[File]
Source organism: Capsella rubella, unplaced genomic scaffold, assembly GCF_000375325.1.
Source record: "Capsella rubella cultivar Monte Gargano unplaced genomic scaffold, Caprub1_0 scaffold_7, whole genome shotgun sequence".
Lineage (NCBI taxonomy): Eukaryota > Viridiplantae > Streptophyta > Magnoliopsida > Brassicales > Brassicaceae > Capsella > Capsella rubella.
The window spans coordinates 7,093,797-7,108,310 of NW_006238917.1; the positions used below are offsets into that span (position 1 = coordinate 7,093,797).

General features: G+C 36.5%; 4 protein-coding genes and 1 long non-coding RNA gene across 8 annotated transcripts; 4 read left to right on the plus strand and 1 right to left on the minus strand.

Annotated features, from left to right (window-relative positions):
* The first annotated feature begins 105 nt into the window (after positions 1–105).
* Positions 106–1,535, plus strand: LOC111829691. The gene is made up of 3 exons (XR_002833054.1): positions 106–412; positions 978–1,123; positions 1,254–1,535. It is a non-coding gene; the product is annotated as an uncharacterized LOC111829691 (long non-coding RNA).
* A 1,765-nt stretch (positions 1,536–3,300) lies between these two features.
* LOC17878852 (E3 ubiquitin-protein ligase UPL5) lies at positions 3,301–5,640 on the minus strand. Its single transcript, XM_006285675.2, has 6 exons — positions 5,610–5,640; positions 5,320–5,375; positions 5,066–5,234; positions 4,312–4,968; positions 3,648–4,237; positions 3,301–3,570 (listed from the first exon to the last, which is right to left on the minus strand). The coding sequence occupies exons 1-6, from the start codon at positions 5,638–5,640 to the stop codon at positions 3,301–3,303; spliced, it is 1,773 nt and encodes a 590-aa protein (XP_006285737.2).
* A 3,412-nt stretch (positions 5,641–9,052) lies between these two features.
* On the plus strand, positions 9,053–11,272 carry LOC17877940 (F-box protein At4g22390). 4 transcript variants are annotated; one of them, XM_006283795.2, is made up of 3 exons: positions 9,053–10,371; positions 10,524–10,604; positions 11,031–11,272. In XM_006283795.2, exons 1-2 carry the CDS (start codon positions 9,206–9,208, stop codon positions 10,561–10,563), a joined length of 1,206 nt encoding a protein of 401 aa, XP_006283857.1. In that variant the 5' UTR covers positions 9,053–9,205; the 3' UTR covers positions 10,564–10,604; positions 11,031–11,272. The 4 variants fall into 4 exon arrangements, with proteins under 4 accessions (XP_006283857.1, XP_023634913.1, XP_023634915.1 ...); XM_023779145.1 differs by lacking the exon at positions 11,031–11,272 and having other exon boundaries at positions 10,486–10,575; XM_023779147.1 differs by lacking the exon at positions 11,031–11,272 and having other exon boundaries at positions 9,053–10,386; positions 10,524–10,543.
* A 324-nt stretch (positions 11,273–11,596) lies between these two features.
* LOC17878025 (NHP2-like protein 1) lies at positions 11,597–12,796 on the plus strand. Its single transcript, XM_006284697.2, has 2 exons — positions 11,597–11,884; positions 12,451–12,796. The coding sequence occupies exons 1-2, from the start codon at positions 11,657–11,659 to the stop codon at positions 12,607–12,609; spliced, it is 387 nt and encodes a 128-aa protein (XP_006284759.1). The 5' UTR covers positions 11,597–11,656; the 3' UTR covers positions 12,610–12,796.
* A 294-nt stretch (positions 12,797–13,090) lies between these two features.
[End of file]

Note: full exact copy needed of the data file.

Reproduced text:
Source organism: Capsella rubella, unplaced genomic scaffold, assembly GCF_000375325.1.
Source record: "Capsella rubella cultivar Monte Gargano unplaced genomic scaffold, Caprub1_0 scaffold_7, whole genome shotgun sequence".
Lineage (NCBI taxonomy): Eukaryota > Viridiplantae > Streptophyta > Magnoliopsida > Brassicales > Brassicaceae > Capsella > Capsella rubella.
The window spans coordinates 7,093,797-7,108,310 of NW_006238917.1; the positions used below are offsets into that span (position 1 = coordinate 7,093,797).

General features: G+C 36.5%; 4 protein-coding genes and 1 long non-coding RNA gene across 8 annotated transcripts; 4 read left to right on the plus strand and 1 right to left on the minus strand.

Annotated features, from left to right (window-relative positions):
* The first annotated feature begins 105 nt into the window (after positions 1–105).
* Positions 106–1,535, plus strand: LOC111829691. The gene is made up of 3 exons (XR_002833054.1): positions 106–412; positions 978–1,123; positions 1,254–1,535. It is a non-coding gene; the product is annotated as an uncharacterized LOC111829691 (long non-coding RNA).
* A 1,765-nt stretch (positions 1,536–3,300) lies between these two features.
* LOC17878852 (E3 ubiquitin-protein ligase UPL5) lies at positions 3,301–5,640 on the minus strand. Its single transcript, XM_006285675.2, has 6 exons — positions 5,610–5,640; positions 5,320–5,375; positions 5,066–5,234; positions 4,312–4,968; positions 3,648–4,237; positions 3,301–3,570 (listed from the first exon to the last, which is right to left on the minus strand). The coding sequence occupies exons 1-6, from the start codon at positions 5,638–5,640 to the stop codon at positions 3,301–3,303; spliced, it is 1,773 nt and encodes a 590-aa protein (XP_006285737.2).
* A 3,412-nt stretch (positions 5,641–9,052) lies between these two features.
* On the plus strand, positions 9,053–11,272 carry LOC17877940 (F-box protein At4g22390). 4 transcript variants are annotated; one of them, XM_006283795.2, is made up of 3 exons: positions 9,053–10,371; positions 10,524–10,604; positions 11,031–11,272. In XM_006283795.2, exons 1-2 carry the CDS (start codon positions 9,206–9,208, stop codon positions 10,561–10,563), a joined length of 1,206 nt encoding a protein of 401 aa, XP_006283857.1. In that variant the 5' UTR covers positions 9,053–9,205; the 3' UTR covers positions 10,564–10,604; positions 11,031–11,272. The 4 variants fall into 4 exon arrangements, with proteins under 4 accessions (XP_006283857.1, XP_023634913.1, XP_023634915.1 ...); XM_023779145.1 differs by lacking the exon at positions 11,031–11,272 and having other exon boundaries at positions 10,486–10,575; XM_023779147.1 differs by lacking the exon at positions 11,031–11,272 and having other exon boundaries at positions 9,053–10,386; positions 10,524–10,543.
* A 324-nt stretch (positions 11,273–11,596) lies between these two features.
* LOC17878025 (NHP2-like protein 1) lies at positions 11,597–12,796 on the plus strand. Its single transcript, XM_006284697.2, has 2 exons — positions 11,597–11,884; positions 12,451–12,796. The coding sequence occupies exons 1-2, from the start codon at positions 11,657–11,659 to the stop codon at positions 12,607–12,609; spliced, it is 387 nt and encodes a 128-aa protein (XP_006284759.1). The 5' UTR covers positions 11,597–11,656; the 3' UTR covers positions 12,610–12,796.
* A 294-nt stretch (positions 12,797–13,090) lies between these two features.